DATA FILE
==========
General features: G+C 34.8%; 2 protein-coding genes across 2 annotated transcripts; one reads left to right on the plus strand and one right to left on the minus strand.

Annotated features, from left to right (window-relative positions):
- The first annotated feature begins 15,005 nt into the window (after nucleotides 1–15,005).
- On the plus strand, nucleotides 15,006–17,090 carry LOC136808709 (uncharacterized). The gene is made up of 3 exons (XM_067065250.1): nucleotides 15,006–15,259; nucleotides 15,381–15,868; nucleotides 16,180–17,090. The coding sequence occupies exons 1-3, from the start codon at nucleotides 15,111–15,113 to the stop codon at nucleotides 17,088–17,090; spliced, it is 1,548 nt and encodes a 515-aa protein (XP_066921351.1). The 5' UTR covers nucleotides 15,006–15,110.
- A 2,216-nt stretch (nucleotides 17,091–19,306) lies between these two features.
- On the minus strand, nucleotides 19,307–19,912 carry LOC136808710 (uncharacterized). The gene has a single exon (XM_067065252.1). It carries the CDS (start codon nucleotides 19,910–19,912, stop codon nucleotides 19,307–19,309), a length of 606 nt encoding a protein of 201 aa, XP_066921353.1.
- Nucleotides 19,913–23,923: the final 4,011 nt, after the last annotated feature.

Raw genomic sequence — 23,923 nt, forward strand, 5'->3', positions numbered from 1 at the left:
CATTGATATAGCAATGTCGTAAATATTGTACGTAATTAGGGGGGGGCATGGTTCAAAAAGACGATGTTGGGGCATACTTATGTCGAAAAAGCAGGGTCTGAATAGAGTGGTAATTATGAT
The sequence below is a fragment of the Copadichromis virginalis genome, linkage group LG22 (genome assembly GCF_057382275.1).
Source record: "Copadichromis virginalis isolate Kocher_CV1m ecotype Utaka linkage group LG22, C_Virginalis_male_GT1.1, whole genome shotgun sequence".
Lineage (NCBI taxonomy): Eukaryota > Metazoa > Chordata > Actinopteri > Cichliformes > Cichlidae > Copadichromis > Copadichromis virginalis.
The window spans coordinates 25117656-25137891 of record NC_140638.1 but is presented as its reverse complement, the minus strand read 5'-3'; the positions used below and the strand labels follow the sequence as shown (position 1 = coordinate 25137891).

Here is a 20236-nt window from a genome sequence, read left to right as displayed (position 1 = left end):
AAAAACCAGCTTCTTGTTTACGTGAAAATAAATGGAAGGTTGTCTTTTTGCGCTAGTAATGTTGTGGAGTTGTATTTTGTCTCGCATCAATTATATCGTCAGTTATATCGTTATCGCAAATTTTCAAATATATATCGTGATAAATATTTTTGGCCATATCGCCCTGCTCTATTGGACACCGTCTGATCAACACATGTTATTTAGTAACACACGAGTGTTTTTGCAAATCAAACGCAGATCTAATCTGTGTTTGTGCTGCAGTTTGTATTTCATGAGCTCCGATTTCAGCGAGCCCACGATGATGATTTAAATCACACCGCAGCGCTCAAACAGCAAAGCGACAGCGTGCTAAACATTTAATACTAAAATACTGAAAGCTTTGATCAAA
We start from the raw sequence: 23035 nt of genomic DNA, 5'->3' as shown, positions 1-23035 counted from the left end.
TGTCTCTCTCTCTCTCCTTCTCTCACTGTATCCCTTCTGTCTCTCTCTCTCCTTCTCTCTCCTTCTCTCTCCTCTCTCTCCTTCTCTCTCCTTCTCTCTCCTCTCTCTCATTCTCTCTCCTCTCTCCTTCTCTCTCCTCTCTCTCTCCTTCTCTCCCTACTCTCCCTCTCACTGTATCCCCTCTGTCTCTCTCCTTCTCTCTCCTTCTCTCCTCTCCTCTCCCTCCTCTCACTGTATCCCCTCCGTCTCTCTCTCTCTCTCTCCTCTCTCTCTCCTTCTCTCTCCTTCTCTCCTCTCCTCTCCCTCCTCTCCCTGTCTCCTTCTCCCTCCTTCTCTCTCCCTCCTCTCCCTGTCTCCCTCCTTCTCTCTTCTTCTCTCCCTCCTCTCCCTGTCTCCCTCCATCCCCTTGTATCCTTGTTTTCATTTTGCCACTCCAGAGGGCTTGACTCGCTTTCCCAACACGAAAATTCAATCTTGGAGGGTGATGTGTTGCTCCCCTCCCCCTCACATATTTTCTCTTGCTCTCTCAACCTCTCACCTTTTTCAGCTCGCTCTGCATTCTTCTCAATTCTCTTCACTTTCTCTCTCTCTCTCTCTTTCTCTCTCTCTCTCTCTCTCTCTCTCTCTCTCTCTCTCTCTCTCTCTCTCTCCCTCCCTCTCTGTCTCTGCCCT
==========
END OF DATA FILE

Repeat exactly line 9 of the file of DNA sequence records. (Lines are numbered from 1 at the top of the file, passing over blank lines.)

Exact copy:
CATTGATATAGCAATGTCGTAAATATTGTACGTAATTAGGGGGGGGCATGGTTCAAAAAGACGATGTTGGGGCATACTTATGTCGAAAAAGCAGGGTCTGAATAGAGTGGTAATTATGAT